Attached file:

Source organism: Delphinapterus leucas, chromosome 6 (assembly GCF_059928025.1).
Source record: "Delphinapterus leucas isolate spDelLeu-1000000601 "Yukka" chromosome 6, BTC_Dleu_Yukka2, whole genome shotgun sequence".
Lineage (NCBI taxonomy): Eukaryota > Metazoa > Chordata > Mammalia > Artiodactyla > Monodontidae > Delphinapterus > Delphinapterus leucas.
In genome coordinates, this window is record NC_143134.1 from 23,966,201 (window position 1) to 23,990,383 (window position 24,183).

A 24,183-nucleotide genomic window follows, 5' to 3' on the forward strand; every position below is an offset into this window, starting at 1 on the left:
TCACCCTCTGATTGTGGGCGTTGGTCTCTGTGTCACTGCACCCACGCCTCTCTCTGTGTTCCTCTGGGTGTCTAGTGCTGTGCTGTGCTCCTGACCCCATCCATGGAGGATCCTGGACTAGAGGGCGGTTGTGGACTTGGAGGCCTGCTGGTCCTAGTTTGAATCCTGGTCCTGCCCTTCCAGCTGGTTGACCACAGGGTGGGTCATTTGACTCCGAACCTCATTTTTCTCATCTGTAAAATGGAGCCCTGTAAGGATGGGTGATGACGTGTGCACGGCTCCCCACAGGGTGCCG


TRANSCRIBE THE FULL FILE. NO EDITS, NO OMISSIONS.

Source organism: Delphinapterus leucas, chromosome 6 (assembly GCF_059928025.1).
Source record: "Delphinapterus leucas isolate spDelLeu-1000000601 "Yukka" chromosome 6, BTC_Dleu_Yukka2, whole genome shotgun sequence".
Lineage (NCBI taxonomy): Eukaryota > Metazoa > Chordata > Mammalia > Artiodactyla > Monodontidae > Delphinapterus > Delphinapterus leucas.
In genome coordinates, this window is record NC_143134.1 from 23,966,201 (window position 1) to 23,990,383 (window position 24,183).

A 24,183-nucleotide genomic window follows, 5' to 3' on the forward strand; every position below is an offset into this window, starting at 1 on the left:
TCACCCTCTGATTGTGGGCGTTGGTCTCTGTGTCACTGCACCCACGCCTCTCTCTGTGTTCCTCTGGGTGTCTAGTGCTGTGCTGTGCTCCTGACCCCATCCATGGAGGATCCTGGACTAGAGGGCGGTTGTGGACTTGGAGGCCTGCTGGTCCTAGTTTGAATCCTGGTCCTGCCCTTCCAGCTGGTTGACCACAGGGTGGGTCATTTGACTCCGAACCTCATTTTTCTCATCTGTAAAATGGAGCCCTGTAAGGATGGGTGATGACGTGTGCACGGCTCCCCACAGGGTGCCG